Wicking fabrics are useful in cold weather, as they can help pull sweat away from your body. (For Health Beat)

As the cold winds blow and the snow falls, it may take extra motivation to keep running.

But with a little planning and the right gear, runners can keep their training schedule on track in the winter months.

Here are eight winter running tips from Matthew Axtman, DO, a sports medicine specialist with Corewell Health orthopedics.

1. Keep warm

“When you run, you typically want to dress as if the temperature were 20 degrees warmer,” Dr. Axtman said. “If it’s 25 degrees out, dress as if it’s 45 degrees.”

As you run, your body expels heat. A bubble of heat becomes trapped in your clothes, then dissipates into the wind. This causes the ambient temperature around your body to feel warmer.

If that’s hard to believe and you want to wear extra clothing, make sure to dress in layers. If you become too warm, you can take off a light jacket and wrap it around your waist.

As you dress, pay attention your ears, hands, nose, fingers and toes—areas particularly vulnerable in cold weather.

“Your body wants to maintain heat in your core, so it starts to constrict some of the blood vessels in those extremities,” he said. “This can make them much more susceptible to frostbite. You have to keep them covered up for protection.”

2. Wear wicking fabrics

Even on a chilly day, you can build up a sweat while running.

“You want to make sure you have moisture-wicking clothing—something that will pull the sweat away from your body,” Dr. Axtman said.

If you sweat while wearing a cotton shirt, the sweat will not evaporate easily from the fabric. The cold weather will cool the sweat, which will cool your body and affect your core temperature.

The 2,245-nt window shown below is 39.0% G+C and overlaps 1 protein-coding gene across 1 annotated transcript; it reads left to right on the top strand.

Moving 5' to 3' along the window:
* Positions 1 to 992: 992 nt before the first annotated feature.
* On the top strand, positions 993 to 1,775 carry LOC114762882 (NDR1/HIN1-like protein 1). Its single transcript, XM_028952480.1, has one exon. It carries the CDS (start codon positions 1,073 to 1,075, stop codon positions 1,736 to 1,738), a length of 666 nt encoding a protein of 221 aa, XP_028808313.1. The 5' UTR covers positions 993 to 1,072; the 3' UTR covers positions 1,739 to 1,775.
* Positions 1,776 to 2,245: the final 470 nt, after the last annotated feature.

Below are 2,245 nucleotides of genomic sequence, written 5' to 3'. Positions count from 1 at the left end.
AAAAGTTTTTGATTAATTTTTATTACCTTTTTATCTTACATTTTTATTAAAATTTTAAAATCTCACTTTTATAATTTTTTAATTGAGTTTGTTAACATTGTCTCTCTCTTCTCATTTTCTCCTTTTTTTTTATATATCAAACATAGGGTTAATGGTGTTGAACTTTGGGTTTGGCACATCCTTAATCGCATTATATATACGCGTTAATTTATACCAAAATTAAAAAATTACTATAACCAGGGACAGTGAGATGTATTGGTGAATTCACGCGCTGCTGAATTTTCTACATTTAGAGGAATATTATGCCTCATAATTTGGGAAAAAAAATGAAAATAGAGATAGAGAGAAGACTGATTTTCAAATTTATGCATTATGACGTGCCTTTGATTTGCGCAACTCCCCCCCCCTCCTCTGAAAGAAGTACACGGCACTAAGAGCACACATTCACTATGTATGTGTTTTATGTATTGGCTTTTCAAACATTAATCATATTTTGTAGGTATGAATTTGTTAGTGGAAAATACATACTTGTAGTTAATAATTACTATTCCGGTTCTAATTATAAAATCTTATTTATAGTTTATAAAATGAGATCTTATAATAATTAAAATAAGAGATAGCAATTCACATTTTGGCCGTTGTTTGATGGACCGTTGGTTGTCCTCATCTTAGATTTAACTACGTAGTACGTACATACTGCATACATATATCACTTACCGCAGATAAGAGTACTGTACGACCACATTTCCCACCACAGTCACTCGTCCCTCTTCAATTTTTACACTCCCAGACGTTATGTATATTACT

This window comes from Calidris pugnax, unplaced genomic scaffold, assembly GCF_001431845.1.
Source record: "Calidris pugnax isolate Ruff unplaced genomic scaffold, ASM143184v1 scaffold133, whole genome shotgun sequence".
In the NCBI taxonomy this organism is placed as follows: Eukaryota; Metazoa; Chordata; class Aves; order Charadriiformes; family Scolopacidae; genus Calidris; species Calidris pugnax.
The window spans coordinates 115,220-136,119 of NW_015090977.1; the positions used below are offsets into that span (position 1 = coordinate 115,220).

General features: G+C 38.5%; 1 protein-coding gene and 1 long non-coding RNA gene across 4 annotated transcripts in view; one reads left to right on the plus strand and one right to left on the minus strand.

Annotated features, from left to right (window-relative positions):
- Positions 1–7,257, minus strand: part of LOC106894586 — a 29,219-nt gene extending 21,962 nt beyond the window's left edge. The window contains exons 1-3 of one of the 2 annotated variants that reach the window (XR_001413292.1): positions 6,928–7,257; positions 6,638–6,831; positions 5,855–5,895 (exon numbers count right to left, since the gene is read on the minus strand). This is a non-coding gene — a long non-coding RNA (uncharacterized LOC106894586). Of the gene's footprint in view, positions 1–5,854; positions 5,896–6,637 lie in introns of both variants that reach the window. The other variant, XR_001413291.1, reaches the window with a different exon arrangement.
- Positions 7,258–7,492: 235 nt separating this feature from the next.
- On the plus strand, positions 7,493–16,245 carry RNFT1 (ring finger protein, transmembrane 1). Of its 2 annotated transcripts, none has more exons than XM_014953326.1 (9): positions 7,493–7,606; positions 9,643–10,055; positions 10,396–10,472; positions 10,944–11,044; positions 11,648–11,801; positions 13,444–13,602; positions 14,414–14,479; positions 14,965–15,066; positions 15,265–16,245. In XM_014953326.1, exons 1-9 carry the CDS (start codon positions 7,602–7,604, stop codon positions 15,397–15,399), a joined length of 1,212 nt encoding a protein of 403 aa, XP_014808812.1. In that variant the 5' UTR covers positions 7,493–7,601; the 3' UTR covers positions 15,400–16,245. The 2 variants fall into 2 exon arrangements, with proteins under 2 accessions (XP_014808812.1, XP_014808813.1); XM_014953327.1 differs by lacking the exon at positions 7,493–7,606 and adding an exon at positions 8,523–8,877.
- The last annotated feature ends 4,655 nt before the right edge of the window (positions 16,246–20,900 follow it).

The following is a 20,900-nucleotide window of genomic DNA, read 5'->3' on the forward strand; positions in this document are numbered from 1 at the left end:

3. Schedule a pre-run

Indoor warm-ups are crucial before running in cold weather, Dr. Axtman said.

“If you go directly into the cold, everything is going to tighten up,” he said.

He recommends taking five to eight minutes to stretch muscles, tendons and ligaments. Also, do light calisthenics to get the heart pumping.

4. Pick the right footwear

Comfortable shoes with a good tread are especially important for winter running, especially if running in the snow or on uneven terrain.

“If the tread is worn down, you will be much more vulnerable to slipping,” Dr. Axtman said.

Consider using traction devices on your shoes—removable devices that have metal teeth, spikes, tips or coiled wire.

5. Plan your route

Running in winter often means running in the dark.

“Make sure you wear lighter clothes and a reflective vest or something that has a light—so people can identify you,” Dr. Axtman said.

Plan your route to minimize the chance of running into snowy and icy patches.

And consider a route that will make it easier to cut the run short, if necessary.

If you plan a 10-mile run, don’t run for 5 miles before turning back. Run 2.5 miles, head home, and then do the loop a second time. If you find yourself getting cold, or if you slip on the ice or are worried about frostbite, you won’t be as far from your starting point.

6. Hydrate

Because sweat wicks away and evaporates in cold, dry weather, you may not realize how much fluid you lose during a winter run.

It is just as important to drink water during long runs in the winter as in the summer, Dr. Axtman said.

7. Consider indoor options

“Running outdoors in the winter is not for everyone,” Dr. Axtman said.

On cold days, you can move your run to an indoor track at a gym, or use a treadmill.

If you run on a treadmill, he suggests setting the incline to 2% or 2.5% to achieve a workout similar to an outdoor run.

8. Take time for a post-run

After you finish your outdoor run, Dr. Axtman recommends light stretches to keep your muscles and joints limber.

Be sure to quickly swap sweaty, cold clothes for something warm and dry to help you warm up.